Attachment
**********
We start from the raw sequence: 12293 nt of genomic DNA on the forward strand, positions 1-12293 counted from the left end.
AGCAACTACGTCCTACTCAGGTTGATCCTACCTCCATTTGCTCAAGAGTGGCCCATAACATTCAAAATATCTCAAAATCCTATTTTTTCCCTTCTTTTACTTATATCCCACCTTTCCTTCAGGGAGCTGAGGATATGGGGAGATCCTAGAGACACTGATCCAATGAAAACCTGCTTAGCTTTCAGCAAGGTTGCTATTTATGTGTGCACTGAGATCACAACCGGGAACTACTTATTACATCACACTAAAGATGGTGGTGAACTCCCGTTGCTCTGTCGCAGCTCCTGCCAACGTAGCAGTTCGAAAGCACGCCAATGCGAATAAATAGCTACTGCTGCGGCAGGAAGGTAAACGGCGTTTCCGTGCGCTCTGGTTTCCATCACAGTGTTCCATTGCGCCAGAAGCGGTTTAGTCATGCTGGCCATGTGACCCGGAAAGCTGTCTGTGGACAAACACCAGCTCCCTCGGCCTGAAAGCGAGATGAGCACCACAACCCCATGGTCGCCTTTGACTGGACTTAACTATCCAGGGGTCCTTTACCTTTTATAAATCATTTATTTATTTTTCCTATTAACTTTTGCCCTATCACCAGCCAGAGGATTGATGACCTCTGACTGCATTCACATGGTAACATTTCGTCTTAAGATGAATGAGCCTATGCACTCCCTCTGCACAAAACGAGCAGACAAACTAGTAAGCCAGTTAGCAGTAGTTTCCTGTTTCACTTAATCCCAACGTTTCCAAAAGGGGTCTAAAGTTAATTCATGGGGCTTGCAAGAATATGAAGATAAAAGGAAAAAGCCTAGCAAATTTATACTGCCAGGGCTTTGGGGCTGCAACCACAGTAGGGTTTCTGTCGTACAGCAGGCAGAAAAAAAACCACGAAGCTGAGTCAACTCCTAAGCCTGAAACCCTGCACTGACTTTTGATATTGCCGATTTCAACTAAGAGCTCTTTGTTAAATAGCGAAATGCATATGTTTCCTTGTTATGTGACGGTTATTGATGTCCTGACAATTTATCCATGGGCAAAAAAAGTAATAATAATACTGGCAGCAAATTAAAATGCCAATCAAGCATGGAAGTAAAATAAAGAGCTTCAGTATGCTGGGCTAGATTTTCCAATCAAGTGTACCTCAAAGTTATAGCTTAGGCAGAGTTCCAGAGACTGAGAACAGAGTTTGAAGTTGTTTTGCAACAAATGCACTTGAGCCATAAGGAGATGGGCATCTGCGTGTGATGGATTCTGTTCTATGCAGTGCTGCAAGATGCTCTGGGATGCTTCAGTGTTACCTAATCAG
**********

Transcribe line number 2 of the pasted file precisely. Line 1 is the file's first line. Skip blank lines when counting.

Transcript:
AGCAACTACGTCCTACTCAGGTTGATCCTACCTCCATTTGCTCAAGAGTGGCCCATAACATTCAAAATATCTCAAAATCCTATTTTTTCCCTTCTTTTACTTATATCCCACCTTTCCTTCAGGGAGCTGAGGATATGGGGAGATCCTAGAGACACTGATCCAATGAAAACCTGCTTAGCTTTCAGCAAGGTTGCTATTTATGTGTGCACTGAGATCACAACCGGGAACTACTTATTACATCACACTAAAGATGGTGGTGAACTCCCGTTGCTCTGTCGCAGCTCCTGCCAACGTAGCAGTTCGAAAGCACGCCAATGCGAATAAATAGCTACTGCTGCGGCAGGAAGGTAAACGGCGTTTCCGTGCGCTCTGGTTTCCATCACAGTGTTCCATTGCGCCAGAAGCGGTTTAGTCATGCTGGCCATGTGACCCGGAAAGCTGTCTGTGGACAAACACCAGCTCCCTCGGCCTGAAAGCGAGATGAGCACCACAACCCCATGGTCGCCTTTGACTGGACTTAACTATCCAGGGGTCCTTTACCTTTTATAAATCATTTATTTATTTTTCCTATTAACTTTTGCCCTATCACCAGCCAGAGGATTGATGACCTCTGACTGCATTCACATGGTAACATTTCGTCTTAAGATGAATGAGCCTATGCACTCCCTCTGCACAAAACGAGCAGACAAACTAGTAAGCCAGTTAGCAGTAGTTTCCTGTTTCACTTAATCCCAACGTTTCCAAAAGGGGTCTAAAGTTAATTCATGGGGCTTGCAAGAATATGAAGATAAAAGGAAAAAGCCTAGCAAATTTATACTGCCAGGGCTTTGGGGCTGCAACCACAGTAGGGTTTCTGTCGTACAGCAGGCAGAAAAAAAACCACGAAGCTGAGTCAACTCCTAAGCCTGAAACCCTGCACTGACTTTTGATATTGCCGATTTCAACTAAGAGCTCTTTGTTAAATAGCGAAATGCATATGTTTCCTTGTTATGTGACGGTTATTGATGTCCTGACAATTTATCCATGGGCAAAAAAAGTAATAATAATACTGGCAGCAAATTAAAATGCCAATCAAGCATGGAAGTAAAATAAAGAGCTTCAGTATGCTGGGCTAGATTTTCCAATCAAGTGTACCTCAAAGTTATAGCTTAGGCAGAGTTCCAGAGACTGAGAACAGAGTTTGAAGTTGTTTTGCAACAAATGCACTTGAGCCATAAGGAGATGGGCATCTGCGTGTGATGGATTCTGTTCTATGCAGTGCTGCAAGATGCTCTGGGATGCTTCAGTGTTACCTAATCAG